Founders Blog - Arts Education is a Civil Rights Issue
This is exactly why Art Works believes in the necessity of our At School After School Program so deeply.
The children who attend the four elementary schools we partner with live in a county that does not allocate an art teacher for every school – or even every two schools. Prince George’s County art teachers are “rovers” who visit several schools in their areas throughout the year. Sometimes they visit once or twice…sometimes they just don’t get there.
Which schools see the least of these roving art teachers? It seems, from his statement above, Secretary Duncan knows the answer.
I don’t know how decisions are made about art education in Prince George’s County Schools, but I do know that when Abigail LaFertte of Thomas Stone Elementary in Mount Rainier came to us over a year ago, her students had not seen an art teacher all year.
This school year, in partnership with Ms. LaFertte and her school’s administration, Art Works has begun the work to level the playing field for Abigail’s students by offering weekly art classes after school – at their school.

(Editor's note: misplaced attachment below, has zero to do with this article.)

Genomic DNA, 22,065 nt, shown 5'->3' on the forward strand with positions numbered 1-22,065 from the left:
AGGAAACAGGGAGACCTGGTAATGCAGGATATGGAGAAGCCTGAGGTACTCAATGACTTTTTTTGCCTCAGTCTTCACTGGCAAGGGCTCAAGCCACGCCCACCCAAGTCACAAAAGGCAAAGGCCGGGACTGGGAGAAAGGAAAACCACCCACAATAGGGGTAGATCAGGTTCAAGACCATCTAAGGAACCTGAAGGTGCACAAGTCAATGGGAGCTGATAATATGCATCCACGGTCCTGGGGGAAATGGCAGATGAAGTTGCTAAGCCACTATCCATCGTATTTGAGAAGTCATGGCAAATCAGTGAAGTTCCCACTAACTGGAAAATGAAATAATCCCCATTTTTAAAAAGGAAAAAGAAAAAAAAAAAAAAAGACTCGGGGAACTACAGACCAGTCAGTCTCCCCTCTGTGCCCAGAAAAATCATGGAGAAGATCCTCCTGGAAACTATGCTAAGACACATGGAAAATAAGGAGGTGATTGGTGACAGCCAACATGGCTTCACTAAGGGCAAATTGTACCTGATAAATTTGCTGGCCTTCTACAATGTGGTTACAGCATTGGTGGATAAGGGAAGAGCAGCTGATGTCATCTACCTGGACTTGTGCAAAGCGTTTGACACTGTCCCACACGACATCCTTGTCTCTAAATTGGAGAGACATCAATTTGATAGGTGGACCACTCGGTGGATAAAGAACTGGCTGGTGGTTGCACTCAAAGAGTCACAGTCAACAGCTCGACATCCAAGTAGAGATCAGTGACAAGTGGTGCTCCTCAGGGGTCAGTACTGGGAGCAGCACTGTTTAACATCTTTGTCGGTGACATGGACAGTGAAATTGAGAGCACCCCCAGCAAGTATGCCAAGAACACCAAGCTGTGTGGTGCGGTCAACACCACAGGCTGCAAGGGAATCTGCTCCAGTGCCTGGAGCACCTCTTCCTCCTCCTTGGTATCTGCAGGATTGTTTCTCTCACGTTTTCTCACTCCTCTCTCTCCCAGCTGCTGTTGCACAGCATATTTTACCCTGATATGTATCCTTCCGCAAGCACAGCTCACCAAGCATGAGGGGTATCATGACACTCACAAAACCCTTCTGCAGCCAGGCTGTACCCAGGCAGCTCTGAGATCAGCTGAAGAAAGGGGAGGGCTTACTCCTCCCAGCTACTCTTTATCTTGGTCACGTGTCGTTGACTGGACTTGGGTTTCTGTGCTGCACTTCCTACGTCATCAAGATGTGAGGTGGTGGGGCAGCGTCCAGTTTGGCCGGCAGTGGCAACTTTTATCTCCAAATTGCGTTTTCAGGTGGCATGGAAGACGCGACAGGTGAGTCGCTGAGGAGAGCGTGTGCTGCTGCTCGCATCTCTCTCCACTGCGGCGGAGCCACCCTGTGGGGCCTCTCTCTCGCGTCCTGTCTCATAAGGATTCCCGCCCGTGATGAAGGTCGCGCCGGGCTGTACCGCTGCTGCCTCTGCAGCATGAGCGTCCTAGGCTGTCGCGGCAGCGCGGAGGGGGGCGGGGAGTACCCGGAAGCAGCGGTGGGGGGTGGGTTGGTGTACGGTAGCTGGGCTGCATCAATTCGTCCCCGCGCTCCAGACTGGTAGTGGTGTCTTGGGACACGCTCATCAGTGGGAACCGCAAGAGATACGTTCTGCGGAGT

Photography by Juliana Molina
As Secretary Duncan says, this is a civil rights issue. And that is what makes this particularly important to us at Art Works. Our mission is not simply to provide art education. Our mission is to provide art education that embraces the ideals of a just society where all of us have access to all types of education, and all of our children are encouraged to believe in their unlimited potential.
We believe in dreamers and dreams. We believe that a community without dreams, without imagination, without creativity is truly a community in poverty. And we believe that by doing our part to provide our children access to visualizing their dreams – by painting them, drawing them, and building them in 3d – we can help move our society in the right direction, or should I say the civil rights direction?
Founder and Executive Director
Art Works Now